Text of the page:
RALEIGH, N.C. (WNCN) — After voting Saturday to convict former President Donald Trump on impeachment charges of incitement of insurrection, North Carolina Sen. Richard Burr could face censure from state party leaders.
North Carolina Republican Party spokesman Tim Wigginton says the party’s central committee has scheduled a meeting Monday night to consider a resolution to censure Burr for his guilty vote against Trump.
Burr was one of seven Republicans who voted guilty — but that still made history as the most ever from a president’s own party to vote to convict in an impeachment.
The North Carolina Republican Party released a statement Saturday after Burr’s vote, calling it “shocking.”
“I do not make this decision lightly, but I believe it is necessary,” Burr said in a statement. “By what he did and by what he did not do, President Trump violated his oath of office to preserve, protect, and defend the Constitution of the United States.”
North Carolina GOP officials also said it was “disappointing” that Burr chose to go against Trump.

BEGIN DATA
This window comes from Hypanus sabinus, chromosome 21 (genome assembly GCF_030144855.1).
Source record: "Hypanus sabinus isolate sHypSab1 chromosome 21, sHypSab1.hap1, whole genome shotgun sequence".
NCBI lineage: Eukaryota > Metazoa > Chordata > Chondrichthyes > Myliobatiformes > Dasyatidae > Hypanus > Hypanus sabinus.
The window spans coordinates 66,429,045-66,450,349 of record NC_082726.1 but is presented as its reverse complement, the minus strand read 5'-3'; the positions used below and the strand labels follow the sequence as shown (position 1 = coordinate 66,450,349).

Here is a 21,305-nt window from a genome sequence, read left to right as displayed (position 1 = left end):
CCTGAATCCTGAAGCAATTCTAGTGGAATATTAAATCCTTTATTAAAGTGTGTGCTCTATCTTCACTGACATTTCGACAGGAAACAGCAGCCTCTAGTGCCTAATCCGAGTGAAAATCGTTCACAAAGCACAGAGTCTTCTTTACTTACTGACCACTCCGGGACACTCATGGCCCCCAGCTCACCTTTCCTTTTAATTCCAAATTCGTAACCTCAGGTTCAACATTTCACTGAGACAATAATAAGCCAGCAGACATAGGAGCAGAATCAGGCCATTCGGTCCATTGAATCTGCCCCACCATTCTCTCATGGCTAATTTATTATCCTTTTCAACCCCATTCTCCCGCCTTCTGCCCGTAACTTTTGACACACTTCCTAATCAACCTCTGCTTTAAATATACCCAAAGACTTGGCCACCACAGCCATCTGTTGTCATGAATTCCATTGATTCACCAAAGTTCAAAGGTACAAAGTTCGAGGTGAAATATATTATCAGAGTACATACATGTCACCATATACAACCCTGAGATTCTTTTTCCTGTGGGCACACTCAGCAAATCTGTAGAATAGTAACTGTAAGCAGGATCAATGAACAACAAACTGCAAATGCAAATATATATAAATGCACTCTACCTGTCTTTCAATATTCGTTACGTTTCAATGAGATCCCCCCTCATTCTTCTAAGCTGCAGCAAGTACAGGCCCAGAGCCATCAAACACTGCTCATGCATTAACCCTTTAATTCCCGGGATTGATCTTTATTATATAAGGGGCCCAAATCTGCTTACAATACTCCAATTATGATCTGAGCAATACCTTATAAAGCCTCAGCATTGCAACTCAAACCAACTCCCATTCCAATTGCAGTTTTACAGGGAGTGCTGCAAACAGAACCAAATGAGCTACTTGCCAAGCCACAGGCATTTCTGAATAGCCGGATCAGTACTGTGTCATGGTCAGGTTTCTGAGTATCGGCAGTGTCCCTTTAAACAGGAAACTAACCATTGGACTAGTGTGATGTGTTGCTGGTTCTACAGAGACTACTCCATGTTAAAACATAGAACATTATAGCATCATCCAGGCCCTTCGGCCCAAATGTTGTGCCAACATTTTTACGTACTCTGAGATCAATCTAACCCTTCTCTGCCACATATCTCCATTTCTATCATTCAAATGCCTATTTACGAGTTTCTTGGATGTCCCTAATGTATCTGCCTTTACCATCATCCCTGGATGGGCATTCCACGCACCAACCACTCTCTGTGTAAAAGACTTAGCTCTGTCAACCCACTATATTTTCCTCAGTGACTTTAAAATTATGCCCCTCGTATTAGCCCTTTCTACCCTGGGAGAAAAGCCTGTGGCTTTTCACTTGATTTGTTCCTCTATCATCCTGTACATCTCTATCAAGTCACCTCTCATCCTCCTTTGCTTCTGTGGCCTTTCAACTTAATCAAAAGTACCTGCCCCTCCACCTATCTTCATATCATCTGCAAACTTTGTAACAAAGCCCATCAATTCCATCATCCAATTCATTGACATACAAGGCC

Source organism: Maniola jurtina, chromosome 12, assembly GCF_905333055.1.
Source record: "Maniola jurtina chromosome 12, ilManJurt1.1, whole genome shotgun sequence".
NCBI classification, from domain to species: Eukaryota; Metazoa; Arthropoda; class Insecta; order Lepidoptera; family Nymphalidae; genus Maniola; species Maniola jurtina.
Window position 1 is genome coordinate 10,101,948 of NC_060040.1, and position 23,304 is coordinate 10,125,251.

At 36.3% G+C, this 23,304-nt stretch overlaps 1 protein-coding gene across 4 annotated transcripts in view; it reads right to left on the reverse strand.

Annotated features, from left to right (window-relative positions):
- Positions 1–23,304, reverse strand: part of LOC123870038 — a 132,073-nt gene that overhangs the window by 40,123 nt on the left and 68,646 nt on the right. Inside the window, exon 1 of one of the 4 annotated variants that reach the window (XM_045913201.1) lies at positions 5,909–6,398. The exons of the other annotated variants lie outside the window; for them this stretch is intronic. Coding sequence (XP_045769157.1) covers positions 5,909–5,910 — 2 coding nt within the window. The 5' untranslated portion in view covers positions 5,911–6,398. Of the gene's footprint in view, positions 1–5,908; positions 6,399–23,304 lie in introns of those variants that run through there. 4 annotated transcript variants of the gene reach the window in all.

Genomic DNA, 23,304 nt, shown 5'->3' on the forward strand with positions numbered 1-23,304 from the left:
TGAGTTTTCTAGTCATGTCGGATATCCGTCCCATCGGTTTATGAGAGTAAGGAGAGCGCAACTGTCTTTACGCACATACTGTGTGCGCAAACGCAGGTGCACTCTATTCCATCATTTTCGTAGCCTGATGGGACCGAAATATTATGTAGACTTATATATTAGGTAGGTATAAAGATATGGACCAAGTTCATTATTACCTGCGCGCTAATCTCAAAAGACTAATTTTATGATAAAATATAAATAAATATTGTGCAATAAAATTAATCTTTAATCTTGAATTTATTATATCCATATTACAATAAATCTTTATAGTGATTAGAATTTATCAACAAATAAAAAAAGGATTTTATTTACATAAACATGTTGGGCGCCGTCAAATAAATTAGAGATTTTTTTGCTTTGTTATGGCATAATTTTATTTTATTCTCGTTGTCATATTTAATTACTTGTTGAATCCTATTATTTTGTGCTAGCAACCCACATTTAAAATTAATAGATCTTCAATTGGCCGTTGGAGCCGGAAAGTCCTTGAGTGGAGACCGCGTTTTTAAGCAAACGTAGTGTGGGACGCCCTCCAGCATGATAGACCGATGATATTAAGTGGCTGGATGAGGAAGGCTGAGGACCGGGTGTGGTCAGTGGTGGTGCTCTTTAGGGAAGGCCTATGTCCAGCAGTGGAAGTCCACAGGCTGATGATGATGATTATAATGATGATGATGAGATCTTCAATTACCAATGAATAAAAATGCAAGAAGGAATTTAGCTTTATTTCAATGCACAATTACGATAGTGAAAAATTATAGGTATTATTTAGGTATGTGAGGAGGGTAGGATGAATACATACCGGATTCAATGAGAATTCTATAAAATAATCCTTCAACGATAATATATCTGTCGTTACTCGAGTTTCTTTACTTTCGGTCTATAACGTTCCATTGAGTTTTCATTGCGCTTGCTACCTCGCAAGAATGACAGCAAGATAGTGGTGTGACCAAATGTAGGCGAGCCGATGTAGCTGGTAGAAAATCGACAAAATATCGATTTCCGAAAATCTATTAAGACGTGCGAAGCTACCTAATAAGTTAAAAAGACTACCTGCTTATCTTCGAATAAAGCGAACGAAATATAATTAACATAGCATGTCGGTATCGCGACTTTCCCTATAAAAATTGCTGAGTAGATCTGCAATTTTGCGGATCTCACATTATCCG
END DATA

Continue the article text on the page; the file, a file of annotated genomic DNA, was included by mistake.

“North Carolina Republicans sent Senator Burr to the United States Senate to uphold the Constitution and his vote today to convict in a trial that he declared unconstitutional is shocking and disappointing,” North Carolina Republican Chairman Michael Whatley said in a Saturday news release.
Also voting to find Trump guilty were GOP Sens. Bill Cassidy of Louisiana, Susan Collins of Maine, Lisa Murkowski of Alaska, Mitt Romney of Utah, Ben Sasse of Nebraska, Patrick Toomey of Pennsylvania.
North Carolina Senator Thom Tillis released a statement after his vote to acquit.
“It is important to note that a not guilty verdict is not the same as being declared innocent. President Trump is most certainly not the victim here; his words and actions were reckless and he shares responsibility for the disgrace that occurred on January 6,” Tillis said in a news release.
The verdict, on a vote of 57-43, is all but certain to influence not only the former president’s political future but that of the senators sworn to deliver impartial justice as jurors. Two thirds of the Senate, or 67 votes, was needed for conviction.